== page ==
• Accessibility, integrity, security, irreversibility and undeniable position of the minimum content of the website stipulated under the relevant legislation should be ensured by the Companies (as well as the CDSPs, if used) and,
  • The content published thereunder should be electronically archived for 5 (five) years via the use of a secure electronic signature and timestamp.

Obviously, there exists additional technical preconditions and requirements stipulated through technical criteria handbooks issued by Public Certification Centre but the general liabilities which can be easily monitored are mainly as the foregoing.

Content of the Website

In addition to the technical requirements, the Regulation also stipulates the scope of the permanent content of the website and the content to be published for a minimum period of 6 (six) months.

The permanent content of the website should include the following information:

- The company’s central registration number (MERSIS number), trade name, address of the headquarters, subscribed and paid capital,

- Full names of the board members in joint stock companies and directors in limited liability companies,

- MERSIS number, trade name, address of the headquarters and details of the legal entity director or board member (provided that a legal entity is appointed as a director or a board member) as well as the registration of the legal entity’s real person representative, and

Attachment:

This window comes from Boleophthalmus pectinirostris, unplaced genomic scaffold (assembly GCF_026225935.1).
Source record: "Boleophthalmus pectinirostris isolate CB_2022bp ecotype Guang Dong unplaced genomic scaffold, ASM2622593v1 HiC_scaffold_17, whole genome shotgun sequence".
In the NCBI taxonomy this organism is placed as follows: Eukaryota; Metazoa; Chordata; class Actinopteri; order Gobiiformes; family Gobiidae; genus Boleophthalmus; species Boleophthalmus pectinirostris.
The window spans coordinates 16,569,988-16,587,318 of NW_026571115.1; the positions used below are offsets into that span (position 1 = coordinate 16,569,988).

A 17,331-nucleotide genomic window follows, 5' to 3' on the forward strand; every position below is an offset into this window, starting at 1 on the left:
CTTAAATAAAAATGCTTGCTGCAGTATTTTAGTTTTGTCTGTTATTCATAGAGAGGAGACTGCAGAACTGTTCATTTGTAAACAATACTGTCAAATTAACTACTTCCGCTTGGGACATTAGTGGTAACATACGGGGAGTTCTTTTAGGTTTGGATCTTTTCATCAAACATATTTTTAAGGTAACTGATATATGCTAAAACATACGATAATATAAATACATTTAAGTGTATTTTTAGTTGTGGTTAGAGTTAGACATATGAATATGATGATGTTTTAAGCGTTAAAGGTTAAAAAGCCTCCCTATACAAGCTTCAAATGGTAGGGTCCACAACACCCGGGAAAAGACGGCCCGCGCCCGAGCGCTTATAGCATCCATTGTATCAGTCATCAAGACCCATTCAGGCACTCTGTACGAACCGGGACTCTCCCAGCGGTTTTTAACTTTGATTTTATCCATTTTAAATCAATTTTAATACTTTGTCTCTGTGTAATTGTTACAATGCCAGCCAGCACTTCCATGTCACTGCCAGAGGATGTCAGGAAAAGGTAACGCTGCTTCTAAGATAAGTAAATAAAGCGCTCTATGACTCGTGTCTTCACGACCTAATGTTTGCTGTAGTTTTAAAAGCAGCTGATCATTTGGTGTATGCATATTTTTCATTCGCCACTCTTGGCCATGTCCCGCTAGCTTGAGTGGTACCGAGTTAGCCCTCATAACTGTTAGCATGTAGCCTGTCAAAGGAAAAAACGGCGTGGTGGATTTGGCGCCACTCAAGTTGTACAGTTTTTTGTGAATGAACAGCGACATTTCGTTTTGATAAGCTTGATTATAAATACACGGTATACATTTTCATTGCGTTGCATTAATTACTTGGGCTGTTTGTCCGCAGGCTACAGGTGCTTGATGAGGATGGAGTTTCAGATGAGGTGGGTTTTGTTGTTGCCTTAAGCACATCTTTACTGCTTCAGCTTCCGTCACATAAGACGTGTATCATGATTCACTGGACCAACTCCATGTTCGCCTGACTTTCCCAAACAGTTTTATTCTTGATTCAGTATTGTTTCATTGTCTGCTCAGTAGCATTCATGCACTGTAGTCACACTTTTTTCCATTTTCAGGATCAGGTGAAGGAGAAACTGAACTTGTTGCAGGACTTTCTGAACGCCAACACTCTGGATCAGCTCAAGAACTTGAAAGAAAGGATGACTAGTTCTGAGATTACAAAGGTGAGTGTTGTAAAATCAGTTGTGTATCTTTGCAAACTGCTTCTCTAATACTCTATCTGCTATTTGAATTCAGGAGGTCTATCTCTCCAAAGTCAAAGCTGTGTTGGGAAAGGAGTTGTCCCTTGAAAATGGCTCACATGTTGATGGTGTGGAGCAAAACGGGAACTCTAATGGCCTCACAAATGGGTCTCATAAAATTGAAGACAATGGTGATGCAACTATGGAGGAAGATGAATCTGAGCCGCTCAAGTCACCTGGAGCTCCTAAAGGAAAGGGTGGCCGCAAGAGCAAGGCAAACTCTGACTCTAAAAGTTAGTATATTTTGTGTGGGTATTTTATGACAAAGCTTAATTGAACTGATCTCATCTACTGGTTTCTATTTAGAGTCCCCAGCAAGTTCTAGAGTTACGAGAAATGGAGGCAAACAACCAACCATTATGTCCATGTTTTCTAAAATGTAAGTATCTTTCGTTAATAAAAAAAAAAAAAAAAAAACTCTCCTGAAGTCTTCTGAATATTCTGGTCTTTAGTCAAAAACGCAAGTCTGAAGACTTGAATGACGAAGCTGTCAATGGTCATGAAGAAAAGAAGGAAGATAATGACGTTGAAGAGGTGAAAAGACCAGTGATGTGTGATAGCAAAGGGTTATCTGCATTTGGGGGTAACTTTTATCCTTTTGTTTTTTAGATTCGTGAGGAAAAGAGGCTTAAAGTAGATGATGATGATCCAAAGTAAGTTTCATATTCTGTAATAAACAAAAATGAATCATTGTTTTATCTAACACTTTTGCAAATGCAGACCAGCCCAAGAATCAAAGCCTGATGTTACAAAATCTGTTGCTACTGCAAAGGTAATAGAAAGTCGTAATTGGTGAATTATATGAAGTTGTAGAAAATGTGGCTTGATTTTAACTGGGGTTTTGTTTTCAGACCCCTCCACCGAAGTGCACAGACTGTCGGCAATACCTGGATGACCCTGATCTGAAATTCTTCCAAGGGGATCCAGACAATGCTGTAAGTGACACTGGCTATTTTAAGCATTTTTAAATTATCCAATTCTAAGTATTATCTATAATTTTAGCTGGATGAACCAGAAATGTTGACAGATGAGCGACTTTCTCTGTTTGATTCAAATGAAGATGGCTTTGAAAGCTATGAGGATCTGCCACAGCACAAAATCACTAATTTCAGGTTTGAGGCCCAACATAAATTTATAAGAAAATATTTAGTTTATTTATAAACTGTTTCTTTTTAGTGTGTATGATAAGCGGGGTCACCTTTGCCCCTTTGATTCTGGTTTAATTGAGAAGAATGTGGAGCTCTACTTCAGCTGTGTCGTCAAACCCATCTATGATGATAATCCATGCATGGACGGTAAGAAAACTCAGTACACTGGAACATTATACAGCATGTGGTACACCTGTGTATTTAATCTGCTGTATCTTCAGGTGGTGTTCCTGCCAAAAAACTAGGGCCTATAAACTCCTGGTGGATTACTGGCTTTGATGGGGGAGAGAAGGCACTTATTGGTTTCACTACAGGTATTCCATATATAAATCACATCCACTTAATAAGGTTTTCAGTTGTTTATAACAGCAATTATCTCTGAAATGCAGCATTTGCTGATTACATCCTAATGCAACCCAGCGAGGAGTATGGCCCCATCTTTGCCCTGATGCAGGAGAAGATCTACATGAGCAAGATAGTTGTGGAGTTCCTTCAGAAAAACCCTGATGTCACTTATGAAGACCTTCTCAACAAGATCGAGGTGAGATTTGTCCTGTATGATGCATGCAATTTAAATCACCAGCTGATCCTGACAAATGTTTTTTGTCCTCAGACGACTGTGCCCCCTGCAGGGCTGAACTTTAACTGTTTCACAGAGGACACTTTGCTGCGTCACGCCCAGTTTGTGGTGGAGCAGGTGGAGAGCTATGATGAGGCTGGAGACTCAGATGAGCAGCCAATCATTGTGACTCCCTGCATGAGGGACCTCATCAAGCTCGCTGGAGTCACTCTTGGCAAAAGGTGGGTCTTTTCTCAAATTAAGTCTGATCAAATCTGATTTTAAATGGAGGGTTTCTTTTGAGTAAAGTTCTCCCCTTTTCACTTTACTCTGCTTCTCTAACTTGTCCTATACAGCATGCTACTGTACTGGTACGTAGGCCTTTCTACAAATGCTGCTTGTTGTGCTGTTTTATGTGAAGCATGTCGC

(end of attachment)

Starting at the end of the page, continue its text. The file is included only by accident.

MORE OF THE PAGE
- Full names or titles, address or headquarters and registered branch offices of the appointed independent auditors.

Any changes to the foregoing content should also be published at the website on the date of change pursuant to the same article of the Regulation. In addition to the foregoing, some examples of the content that should be published on the website for a minimum period of 6 (six) months are as follows:

  • Merger agreements, merger reports, financial statements and activity reports of the last 3 (three years) and interim financial statements should be published within 30 (thirty) days prior to the relevant General Assembly Resolution,
  • Termination filings against the companies, within 5 (five) days upon their publication on the trade registry gazette,
  • Finalized termination decision of the companies, within 5 (five) days upon their publication on the trade registry gazette,
  • Announcements for the General Assembly Meetings, prior to their publication on the Trade Registry Gazette or on the publication date at the latest,
  • Adjournment of the General Assembly Meetings regarding the negotiations on the financial statements and related issues, within 5 (five) days following the resolution on adjournment,
  • Resolution minutes of the General Assembly Meetings and Special Committee Meetings of the Privileged Shareholders, within 5 (five) days following the meeting dates,
  • Announcements regarding the representatives of corporate bodies, independent representatives and corporate representatives, on the day of their publication,
  • Lawsuits regarding the cancellation and nullity of general assembly decisions and their hearing dates, within 5 (five) days at the latest as of the announcement date to be made in accordance with the articles association of the company,